emotional purification, and psychic awareness. Today, many are seeking
the spiritual dimension of our physical world. Though some of
us enjoy the increasingly complex manifestations of applied technology,
we’re also searching for subtle explanations of the ways in
which we interact with nature.
We’re also eager to take control of our lives, to fill them with positive
energy, to wash them clean of doubt, guilt, depression, poverty,
and pain. Magic is a tool that can be used to do this, and the magic
starts in our own hands.
The aim of magic isn’t the domination of nature; it’s the domination
of ourselves. We can clasp magic as a tool of positive selftransformation.
Spell craft is one aspect of this tool. Sewing beads,
weaving wheat, and creating magical brooms affirms, through
simple techniques and rituals, the powers within our hands and
their ability to shape our lives into nurturing, evolving experiences.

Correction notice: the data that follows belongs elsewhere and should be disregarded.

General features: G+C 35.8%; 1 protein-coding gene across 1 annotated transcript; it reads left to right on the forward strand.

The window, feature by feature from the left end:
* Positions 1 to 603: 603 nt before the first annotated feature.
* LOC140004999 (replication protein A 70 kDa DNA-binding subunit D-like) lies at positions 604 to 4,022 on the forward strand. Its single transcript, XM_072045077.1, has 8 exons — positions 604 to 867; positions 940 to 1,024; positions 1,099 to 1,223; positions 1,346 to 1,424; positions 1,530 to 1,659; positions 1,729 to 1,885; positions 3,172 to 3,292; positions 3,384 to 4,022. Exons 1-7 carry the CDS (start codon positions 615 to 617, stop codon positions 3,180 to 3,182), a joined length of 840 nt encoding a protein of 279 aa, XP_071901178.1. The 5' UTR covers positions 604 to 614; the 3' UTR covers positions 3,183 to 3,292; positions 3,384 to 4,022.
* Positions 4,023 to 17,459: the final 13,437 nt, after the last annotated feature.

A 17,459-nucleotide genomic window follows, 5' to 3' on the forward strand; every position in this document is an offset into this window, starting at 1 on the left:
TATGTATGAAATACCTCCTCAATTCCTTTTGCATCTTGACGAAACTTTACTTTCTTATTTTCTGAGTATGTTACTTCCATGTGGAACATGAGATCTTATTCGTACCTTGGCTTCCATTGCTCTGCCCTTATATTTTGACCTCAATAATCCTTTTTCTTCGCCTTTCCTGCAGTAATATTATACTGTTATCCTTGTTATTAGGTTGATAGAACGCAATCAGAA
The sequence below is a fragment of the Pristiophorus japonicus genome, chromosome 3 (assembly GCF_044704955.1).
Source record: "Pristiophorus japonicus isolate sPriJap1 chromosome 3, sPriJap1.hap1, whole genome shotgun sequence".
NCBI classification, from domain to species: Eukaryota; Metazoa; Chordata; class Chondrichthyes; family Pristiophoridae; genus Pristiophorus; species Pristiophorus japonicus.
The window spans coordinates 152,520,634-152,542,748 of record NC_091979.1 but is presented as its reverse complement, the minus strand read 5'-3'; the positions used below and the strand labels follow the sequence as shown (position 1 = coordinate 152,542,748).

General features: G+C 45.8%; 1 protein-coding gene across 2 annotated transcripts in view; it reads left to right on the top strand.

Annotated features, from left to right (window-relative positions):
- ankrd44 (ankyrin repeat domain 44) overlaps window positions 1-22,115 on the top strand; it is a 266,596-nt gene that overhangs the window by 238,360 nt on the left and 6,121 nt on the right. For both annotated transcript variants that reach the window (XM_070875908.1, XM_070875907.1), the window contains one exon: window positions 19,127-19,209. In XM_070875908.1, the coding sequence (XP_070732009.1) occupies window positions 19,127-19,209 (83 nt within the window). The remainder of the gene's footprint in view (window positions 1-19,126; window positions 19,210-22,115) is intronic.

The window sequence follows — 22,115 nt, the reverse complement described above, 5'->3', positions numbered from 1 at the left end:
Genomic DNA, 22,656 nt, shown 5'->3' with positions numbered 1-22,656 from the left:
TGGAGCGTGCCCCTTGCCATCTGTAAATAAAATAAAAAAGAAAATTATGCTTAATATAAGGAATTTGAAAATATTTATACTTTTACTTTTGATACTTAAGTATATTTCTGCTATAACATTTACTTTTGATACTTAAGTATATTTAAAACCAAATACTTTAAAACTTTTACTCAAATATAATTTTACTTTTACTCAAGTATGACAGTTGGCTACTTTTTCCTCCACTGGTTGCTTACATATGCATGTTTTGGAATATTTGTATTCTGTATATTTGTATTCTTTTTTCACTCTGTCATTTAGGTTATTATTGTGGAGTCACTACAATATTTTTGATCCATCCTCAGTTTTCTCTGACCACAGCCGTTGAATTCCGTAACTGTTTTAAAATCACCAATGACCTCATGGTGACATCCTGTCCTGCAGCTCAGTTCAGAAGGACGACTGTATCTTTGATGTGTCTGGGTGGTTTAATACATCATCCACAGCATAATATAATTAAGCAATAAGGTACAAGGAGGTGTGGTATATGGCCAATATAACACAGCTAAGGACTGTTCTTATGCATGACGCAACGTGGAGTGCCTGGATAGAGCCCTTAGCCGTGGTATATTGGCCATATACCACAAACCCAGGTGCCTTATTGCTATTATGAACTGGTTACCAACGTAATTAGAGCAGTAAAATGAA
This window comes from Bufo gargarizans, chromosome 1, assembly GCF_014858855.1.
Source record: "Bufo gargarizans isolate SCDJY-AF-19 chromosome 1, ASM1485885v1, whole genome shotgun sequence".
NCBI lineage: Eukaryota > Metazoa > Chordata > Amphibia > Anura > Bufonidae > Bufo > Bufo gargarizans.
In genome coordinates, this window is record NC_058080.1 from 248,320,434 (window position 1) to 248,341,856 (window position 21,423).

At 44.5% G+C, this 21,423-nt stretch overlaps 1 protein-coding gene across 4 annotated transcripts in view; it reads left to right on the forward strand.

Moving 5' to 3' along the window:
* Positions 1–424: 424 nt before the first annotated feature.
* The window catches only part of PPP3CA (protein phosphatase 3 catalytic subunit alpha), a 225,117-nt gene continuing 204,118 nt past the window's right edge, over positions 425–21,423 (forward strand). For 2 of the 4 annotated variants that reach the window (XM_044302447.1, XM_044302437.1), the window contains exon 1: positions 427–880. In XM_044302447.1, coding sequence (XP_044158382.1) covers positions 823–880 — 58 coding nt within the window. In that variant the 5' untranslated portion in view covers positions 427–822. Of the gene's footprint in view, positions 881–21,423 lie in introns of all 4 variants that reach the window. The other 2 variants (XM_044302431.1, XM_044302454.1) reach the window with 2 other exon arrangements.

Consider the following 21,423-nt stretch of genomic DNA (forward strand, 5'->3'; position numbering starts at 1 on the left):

Look at your hands as they really are. See them as wondrous
vehicles of power, of the energy that flows through everything you
do. Tap into that power! Carve a symbol, dip a candle, mix fragrant
herbs, sculpt clay, and make your life all that you want it to be.
Create objects of magic and use them to transform your life into
a positive experience. In doing so you’ll celebrate nature, your
hands and, ultimately, yourself.


Grave minding and grave decorating traditions run hand in hand with the season of Samhain, and perhaps nowhere is this as apparent as in Central and South America during Dias de los Muertos. However, elements of this practice are easily incorporated into modern Pagan traditions and offer a subtle yet powerful method of honoring the dead. It is... read this article